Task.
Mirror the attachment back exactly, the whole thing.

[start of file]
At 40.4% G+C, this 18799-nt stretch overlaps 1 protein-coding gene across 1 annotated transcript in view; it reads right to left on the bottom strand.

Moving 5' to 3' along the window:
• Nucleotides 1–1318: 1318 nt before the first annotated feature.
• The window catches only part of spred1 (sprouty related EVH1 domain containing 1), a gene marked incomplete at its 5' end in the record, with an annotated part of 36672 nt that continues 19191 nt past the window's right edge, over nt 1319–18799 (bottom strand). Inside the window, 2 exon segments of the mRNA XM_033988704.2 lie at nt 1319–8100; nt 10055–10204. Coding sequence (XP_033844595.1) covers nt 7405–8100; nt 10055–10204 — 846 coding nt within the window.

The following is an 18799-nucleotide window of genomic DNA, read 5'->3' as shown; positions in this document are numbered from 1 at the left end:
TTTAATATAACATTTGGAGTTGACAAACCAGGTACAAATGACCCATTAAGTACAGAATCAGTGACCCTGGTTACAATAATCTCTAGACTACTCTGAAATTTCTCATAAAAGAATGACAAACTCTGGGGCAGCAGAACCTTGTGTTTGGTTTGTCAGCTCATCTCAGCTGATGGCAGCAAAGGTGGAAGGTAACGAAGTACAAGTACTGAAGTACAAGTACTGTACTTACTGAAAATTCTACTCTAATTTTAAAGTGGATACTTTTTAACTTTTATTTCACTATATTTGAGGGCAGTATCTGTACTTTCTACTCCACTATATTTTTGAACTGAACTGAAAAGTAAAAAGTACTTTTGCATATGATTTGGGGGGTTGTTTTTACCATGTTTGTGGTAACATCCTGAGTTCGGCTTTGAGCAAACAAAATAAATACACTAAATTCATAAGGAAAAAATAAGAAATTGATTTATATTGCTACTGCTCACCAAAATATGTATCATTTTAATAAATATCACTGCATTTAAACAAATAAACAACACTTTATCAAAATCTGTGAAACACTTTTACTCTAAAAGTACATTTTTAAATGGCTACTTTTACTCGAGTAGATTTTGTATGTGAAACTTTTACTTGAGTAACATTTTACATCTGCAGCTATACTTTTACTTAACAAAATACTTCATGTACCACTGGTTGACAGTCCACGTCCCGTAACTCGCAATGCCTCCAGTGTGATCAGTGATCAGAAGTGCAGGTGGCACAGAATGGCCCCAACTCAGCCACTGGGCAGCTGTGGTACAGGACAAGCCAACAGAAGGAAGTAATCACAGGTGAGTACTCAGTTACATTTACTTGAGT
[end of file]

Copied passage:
At 40.4% G+C, this 18799-nt stretch overlaps 1 protein-coding gene across 1 annotated transcript in view; it reads right to left on the bottom strand.

Moving 5' to 3' along the window:
• Nucleotides 1–1318: 1318 nt before the first annotated feature.
• The window catches only part of spred1 (sprouty related EVH1 domain containing 1), a gene marked incomplete at its 5' end in the record, with an annotated part of 36672 nt that continues 19191 nt past the window's right edge, over nt 1319–18799 (bottom strand). Inside the window, 2 exon segments of the mRNA XM_033988704.2 lie at nt 1319–8100; nt 10055–10204. Coding sequence (XP_033844595.1) covers nt 7405–8100; nt 10055–10204 — 846 coding nt within the window.

The following is an 18799-nucleotide window of genomic DNA, read 5'->3' as shown; positions in this document are numbered from 1 at the left end:
TTTAATATAACATTTGGAGTTGACAAACCAGGTACAAATGACCCATTAAGTACAGAATCAGTGACCCTGGTTACAATAATCTCTAGACTACTCTGAAATTTCTCATAAAAGAATGACAAACTCTGGGGCAGCAGAACCTTGTGTTTGGTTTGTCAGCTCATCTCAGCTGATGGCAGCAAAGGTGGAAGGTAACGAAGTACAAGTACTGAAGTACAAGTACTGTACTTACTGAAAATTCTACTCTAATTTTAAAGTGGATACTTTTTAACTTTTATTTCACTATATTTGAGGGCAGTATCTGTACTTTCTACTCCACTATATTTTTGAACTGAACTGAAAAGTAAAAAGTACTTTTGCATATGATTTGGGGGGTTGTTTTTACCATGTTTGTGGTAACATCCTGAGTTCGGCTTTGAGCAAACAAAATAAATACACTAAATTCATAAGGAAAAAATAAGAAATTGATTTATATTGCTACTGCTCACCAAAATATGTATCATTTTAATAAATATCACTGCATTTAAACAAATAAACAACACTTTATCAAAATCTGTGAAACACTTTTACTCTAAAAGTACATTTTTAAATGGCTACTTTTACTCGAGTAGATTTTGTATGTGAAACTTTTACTTGAGTAACATTTTACATCTGCAGCTATACTTTTACTTAACAAAATACTTCATGTACCACTGGTTGACAGTCCACGTCCCGTAACTCGCAATGCCTCCAGTGTGATCAGTGATCAGAAGTGCAGGTGGCACAGAATGGCCCCAACTCAGCCACTGGGCAGCTGTGGTACAGGACAAGCCAACAGAAGGAAGTAATCACAGGTGAGTACTCAGTTACATTTACTTGAGT